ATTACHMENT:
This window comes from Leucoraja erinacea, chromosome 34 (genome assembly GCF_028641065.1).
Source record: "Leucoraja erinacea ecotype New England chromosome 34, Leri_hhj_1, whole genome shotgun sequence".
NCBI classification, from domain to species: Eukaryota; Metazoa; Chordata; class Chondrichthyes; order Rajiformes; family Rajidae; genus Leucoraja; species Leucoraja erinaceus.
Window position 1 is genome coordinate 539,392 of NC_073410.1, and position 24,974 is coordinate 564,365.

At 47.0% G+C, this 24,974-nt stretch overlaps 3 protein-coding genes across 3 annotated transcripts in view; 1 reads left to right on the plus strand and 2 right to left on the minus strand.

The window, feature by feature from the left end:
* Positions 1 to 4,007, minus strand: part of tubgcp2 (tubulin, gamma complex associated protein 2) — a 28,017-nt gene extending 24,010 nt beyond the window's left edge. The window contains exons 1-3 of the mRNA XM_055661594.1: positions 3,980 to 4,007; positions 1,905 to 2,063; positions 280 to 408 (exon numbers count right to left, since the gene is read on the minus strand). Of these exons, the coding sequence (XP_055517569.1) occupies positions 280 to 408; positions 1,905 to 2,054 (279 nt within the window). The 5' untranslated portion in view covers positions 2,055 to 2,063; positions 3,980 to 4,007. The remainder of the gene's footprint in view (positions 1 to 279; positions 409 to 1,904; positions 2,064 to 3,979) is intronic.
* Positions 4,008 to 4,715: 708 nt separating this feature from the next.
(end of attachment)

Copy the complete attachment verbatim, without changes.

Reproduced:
This window comes from Leucoraja erinacea, chromosome 34 (genome assembly GCF_028641065.1).
Source record: "Leucoraja erinacea ecotype New England chromosome 34, Leri_hhj_1, whole genome shotgun sequence".
NCBI classification, from domain to species: Eukaryota; Metazoa; Chordata; class Chondrichthyes; order Rajiformes; family Rajidae; genus Leucoraja; species Leucoraja erinaceus.
Window position 1 is genome coordinate 539,392 of NC_073410.1, and position 24,974 is coordinate 564,365.

At 47.0% G+C, this 24,974-nt stretch overlaps 3 protein-coding genes across 3 annotated transcripts in view; 1 reads left to right on the plus strand and 2 right to left on the minus strand.

The window, feature by feature from the left end:
* Positions 1 to 4,007, minus strand: part of tubgcp2 (tubulin, gamma complex associated protein 2) — a 28,017-nt gene extending 24,010 nt beyond the window's left edge. The window contains exons 1-3 of the mRNA XM_055661594.1: positions 3,980 to 4,007; positions 1,905 to 2,063; positions 280 to 408 (exon numbers count right to left, since the gene is read on the minus strand). Of these exons, the coding sequence (XP_055517569.1) occupies positions 280 to 408; positions 1,905 to 2,054 (279 nt within the window). The 5' untranslated portion in view covers positions 2,055 to 2,063; positions 3,980 to 4,007. The remainder of the gene's footprint in view (positions 1 to 279; positions 409 to 1,904; positions 2,064 to 3,979) is intronic.
* Positions 4,008 to 4,715: 708 nt separating this feature from the next.